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Great advances have been made in the treatment of paediatric non-Hodgkin lymphoma (NHL). In high-income countries (HIC), cure rates now exceed 85%. However, in low- and middle-income countries (LMIC), cure rates remain less than 50%. It is estimated that over 90% of paediatric NHL worldwide occur in LMIC; therefore, even modest improvements in outcome would have significant impact in reducing the burden of paediatric NHL globally. This article will discuss some of the issues required to improve the outcome of paediatric NHL in LMIC using data presented at the Fifth International Symposium on Childhood, Adolescent and Young Adult Non-Hodgkin Lymphoma held in Varese, Italy, 2015 to illustrate these issues. Additionally, potential bi-directional benefits for patients in both LMIC and HIC from future collaborations will be discussed.
The incidence of non-Hodgkin lymphoma (NHL) in children younger than 20 years in the United States (US) is approximately 10 cases per million, accounting for approximately 7% of all paediatric cancers (Ries, et al 1999). Burkitt lymphoma (BL) is the most common paediatric NHL in the US (40% of patients), followed by lymphoblastic lymphoma (25%), diffuse large B-cell lymphoma (10%) and anaplastic large cell lymphoma (10%) (Ries, et al 1999). The incidence of paediatric NHL globally is not accurately known. However, the incidence of NHL in children appears to be dramatically higher in many parts of the world, e.g. in sub-Saharan Africa, where the incidence of BL is 10- to 20-fold higher than in the US (Aka, et al 2012), and in regions of Guatemala, where malaria is endemic, a 2- to 4-fold higher incidence of BL is observed (Garrido, et al 2015). Over 80% of paediatric cancers globally occur in children who live in low and middle income countries (LMIC), (Rodriguez-Galindo, et al 2015); therefore, it is estimated that 90% of children diagnosed with NHL live in LMIC.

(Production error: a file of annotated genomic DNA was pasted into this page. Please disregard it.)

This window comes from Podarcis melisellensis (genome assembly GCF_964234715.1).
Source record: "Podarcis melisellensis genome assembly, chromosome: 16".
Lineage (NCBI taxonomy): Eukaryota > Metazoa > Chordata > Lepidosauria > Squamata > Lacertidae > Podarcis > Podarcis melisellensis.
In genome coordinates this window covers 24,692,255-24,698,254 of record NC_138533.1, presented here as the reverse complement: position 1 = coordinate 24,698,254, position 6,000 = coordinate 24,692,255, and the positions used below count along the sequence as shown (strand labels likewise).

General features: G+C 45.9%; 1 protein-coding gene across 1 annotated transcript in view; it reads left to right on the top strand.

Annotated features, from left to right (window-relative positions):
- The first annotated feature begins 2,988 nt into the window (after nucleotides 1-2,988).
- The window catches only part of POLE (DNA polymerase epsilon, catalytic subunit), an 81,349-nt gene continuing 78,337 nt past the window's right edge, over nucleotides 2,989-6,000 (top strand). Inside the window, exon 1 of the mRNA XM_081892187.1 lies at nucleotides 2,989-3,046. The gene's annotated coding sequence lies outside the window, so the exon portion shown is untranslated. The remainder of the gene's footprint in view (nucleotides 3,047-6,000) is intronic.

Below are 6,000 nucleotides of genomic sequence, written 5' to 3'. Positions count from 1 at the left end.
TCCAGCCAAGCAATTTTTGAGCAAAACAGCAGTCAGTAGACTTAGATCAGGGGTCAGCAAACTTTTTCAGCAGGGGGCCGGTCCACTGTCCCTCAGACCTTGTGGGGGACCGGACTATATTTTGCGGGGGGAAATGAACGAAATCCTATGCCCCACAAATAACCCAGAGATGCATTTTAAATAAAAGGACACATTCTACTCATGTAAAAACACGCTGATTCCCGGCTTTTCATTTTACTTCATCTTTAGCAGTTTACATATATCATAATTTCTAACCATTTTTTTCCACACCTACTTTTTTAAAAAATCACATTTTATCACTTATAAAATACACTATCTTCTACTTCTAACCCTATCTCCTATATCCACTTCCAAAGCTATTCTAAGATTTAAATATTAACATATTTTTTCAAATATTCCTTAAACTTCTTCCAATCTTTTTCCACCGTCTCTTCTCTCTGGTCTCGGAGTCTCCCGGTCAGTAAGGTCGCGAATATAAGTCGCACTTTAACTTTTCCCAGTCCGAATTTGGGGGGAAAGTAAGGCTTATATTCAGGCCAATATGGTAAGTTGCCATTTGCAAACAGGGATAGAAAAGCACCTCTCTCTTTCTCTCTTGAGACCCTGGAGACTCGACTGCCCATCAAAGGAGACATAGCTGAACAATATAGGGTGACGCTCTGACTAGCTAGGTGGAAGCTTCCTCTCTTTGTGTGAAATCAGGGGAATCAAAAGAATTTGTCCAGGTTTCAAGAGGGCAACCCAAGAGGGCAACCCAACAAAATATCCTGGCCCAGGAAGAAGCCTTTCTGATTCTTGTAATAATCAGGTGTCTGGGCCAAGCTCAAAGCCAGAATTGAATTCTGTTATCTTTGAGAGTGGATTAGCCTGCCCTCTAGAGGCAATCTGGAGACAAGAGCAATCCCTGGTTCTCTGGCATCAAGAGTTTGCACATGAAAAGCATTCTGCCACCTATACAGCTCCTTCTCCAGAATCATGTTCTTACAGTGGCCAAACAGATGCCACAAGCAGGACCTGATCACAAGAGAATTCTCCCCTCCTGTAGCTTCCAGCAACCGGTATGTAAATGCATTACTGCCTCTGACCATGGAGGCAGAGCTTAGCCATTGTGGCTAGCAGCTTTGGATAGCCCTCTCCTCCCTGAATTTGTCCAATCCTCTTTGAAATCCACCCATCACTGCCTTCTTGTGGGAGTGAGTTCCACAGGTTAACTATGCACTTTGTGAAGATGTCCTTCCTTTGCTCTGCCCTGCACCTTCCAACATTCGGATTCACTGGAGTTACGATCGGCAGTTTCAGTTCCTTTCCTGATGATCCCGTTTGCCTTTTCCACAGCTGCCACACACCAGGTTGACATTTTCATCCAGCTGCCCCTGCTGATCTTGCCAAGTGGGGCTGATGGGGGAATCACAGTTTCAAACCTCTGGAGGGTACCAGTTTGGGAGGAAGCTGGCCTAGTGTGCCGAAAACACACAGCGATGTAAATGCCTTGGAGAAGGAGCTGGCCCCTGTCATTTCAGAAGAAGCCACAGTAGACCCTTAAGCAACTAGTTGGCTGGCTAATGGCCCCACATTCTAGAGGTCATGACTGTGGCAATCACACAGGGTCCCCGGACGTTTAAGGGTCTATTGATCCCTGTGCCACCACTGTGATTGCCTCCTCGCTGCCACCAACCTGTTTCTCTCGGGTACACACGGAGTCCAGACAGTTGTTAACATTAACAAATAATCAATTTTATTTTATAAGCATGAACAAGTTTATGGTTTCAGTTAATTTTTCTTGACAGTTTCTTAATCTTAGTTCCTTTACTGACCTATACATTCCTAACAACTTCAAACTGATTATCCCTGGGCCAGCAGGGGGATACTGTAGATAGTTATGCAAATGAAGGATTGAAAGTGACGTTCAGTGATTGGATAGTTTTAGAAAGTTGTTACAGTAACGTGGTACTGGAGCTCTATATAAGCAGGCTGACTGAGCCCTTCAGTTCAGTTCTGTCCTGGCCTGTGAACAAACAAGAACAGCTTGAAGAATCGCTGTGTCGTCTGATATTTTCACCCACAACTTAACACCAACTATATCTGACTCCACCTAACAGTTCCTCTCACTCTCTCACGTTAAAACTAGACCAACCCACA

Between 1975 and 2010, the 5-year survival rate for paediatric NHL in the US has increased, from 45% to 87% in children younger than 15 years and from 48% to 82% for adolescents aged 15 to 19 years (Smith, et al 2014). This improvement is largely attributed to the ability to give intensive chemotherapy regimens utilizing high doses of alkylating agents (cyclophosphamide or ifosfamide) and antimetabolites (methotrexate and cytarabine) in combination with other agents (Cairoet al 2007, Patte et al 2007, Woessmann et al 2005). However, in LMIC, survival of paediatric NHL ranges from less than 30% to over 70%, depending on the capacity to support patients through the more intensive regimens (Asirwa, et al 2015, Vilas Boas, et al 2015, Bouda, et al 2015, El-Kababri, et al 2015, Garrido, et al 2015, Geriga, et al 2015, Mutai, et al 2015, Otieno, et al 2015, Stanley, et al 2015, Yalcin, et al 2015).
BL is the most common paediatric NHL globally. Given that more data exist for BL in LMIC, the rest of this article will focus on the issues and challenges for improving outcome of BL in children around the world, though the issues are pertinent to all types of paediatric NHL and most paediatric cancers.
Pathological confirmation of disease is not uniformly performed in LMIC. This is due to a variety of reasons: 1) anatomic location and lack of surgical capacity to safely obtain a tissue diagnosis, 2) poor clinical status of patient at presentation, 3) lack of pathology capacity, including tissue processing, staining, etc., and 4) inability to afford diagnostic procedures. Lack of immunohistochemistry (IHC) is common even when tissue diagnosis is made. A report from Uganda demonstrated that, in cases with a tissue diagnosis of BL, upon US pathological review with IHC, 30% of diagnoses were determined not to be BL (Geriga, et al 2015). Lymphoblastic lymphoma was the most common confirmed diagnosis (25%) followed by retinoblastoma (8%), rhabdomyosarcoma (6%), Ewing tumour (6%) and cancer was ruled out in 4% of cases (personal communication F. Geriga, Uganda Cancer Institute, Kampala, Uganda and C. Casper, Fred Hutchinson Cancer Research Center, Seattle, WA, USA). Though most of these tumours would probably respond to commonly used cyclophosphamide-based regimens, they are unlikely to be cured. Given that many paediatric tumours are “small round blue cell tumours”, determining the minimum criteria necessary to make an accurate diagnosis is required to accurately define results of any treatment of BL.